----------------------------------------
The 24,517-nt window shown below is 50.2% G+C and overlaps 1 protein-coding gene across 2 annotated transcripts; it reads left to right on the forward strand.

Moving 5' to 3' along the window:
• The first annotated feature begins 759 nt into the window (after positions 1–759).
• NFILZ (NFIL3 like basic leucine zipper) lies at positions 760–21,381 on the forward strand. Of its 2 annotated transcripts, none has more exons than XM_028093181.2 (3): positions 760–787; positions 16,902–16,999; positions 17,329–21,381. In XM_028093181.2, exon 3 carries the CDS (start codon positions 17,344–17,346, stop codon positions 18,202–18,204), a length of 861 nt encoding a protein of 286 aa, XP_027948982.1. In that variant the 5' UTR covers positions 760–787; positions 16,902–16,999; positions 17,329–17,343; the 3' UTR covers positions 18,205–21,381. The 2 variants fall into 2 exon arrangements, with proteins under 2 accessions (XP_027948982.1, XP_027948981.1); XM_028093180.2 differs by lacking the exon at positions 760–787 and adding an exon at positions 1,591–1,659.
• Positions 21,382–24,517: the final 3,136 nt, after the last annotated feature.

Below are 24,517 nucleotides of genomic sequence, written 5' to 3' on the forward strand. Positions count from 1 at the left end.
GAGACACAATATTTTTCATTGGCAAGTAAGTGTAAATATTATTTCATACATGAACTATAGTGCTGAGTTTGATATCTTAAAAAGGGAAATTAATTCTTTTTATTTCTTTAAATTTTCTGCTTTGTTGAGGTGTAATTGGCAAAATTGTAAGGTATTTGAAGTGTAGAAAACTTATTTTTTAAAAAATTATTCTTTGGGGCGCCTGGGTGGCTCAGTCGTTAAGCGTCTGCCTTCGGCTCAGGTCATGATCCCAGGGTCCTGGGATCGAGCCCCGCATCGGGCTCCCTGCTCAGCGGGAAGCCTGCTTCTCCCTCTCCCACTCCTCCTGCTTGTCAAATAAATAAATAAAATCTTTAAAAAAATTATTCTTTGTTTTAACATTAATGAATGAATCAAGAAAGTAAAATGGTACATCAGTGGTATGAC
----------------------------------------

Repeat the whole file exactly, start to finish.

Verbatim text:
The 24,517-nt window shown below is 50.2% G+C and overlaps 1 protein-coding gene across 2 annotated transcripts; it reads left to right on the forward strand.

Moving 5' to 3' along the window:
• The first annotated feature begins 759 nt into the window (after positions 1–759).
• NFILZ (NFIL3 like basic leucine zipper) lies at positions 760–21,381 on the forward strand. Of its 2 annotated transcripts, none has more exons than XM_028093181.2 (3): positions 760–787; positions 16,902–16,999; positions 17,329–21,381. In XM_028093181.2, exon 3 carries the CDS (start codon positions 17,344–17,346, stop codon positions 18,202–18,204), a length of 861 nt encoding a protein of 286 aa, XP_027948982.1. In that variant the 5' UTR covers positions 760–787; positions 16,902–16,999; positions 17,329–17,343; the 3' UTR covers positions 18,205–21,381. The 2 variants fall into 2 exon arrangements, with proteins under 2 accessions (XP_027948982.1, XP_027948981.1); XM_028093180.2 differs by lacking the exon at positions 760–787 and adding an exon at positions 1,591–1,659.
• Positions 21,382–24,517: the final 3,136 nt, after the last annotated feature.

Below are 24,517 nucleotides of genomic sequence, written 5' to 3' on the forward strand. Positions count from 1 at the left end.
GAGACACAATATTTTTCATTGGCAAGTAAGTGTAAATATTATTTCATACATGAACTATAGTGCTGAGTTTGATATCTTAAAAAGGGAAATTAATTCTTTTTATTTCTTTAAATTTTCTGCTTTGTTGAGGTGTAATTGGCAAAATTGTAAGGTATTTGAAGTGTAGAAAACTTATTTTTTAAAAAATTATTCTTTGGGGCGCCTGGGTGGCTCAGTCGTTAAGCGTCTGCCTTCGGCTCAGGTCATGATCCCAGGGTCCTGGGATCGAGCCCCGCATCGGGCTCCCTGCTCAGCGGGAAGCCTGCTTCTCCCTCTCCCACTCCTCCTGCTTGTCAAATAAATAAATAAAATCTTTAAAAAAATTATTCTTTGTTTTAACATTAATGAATGAATCAAGAAAGTAAAATGGTACATCAGTGGTATGAC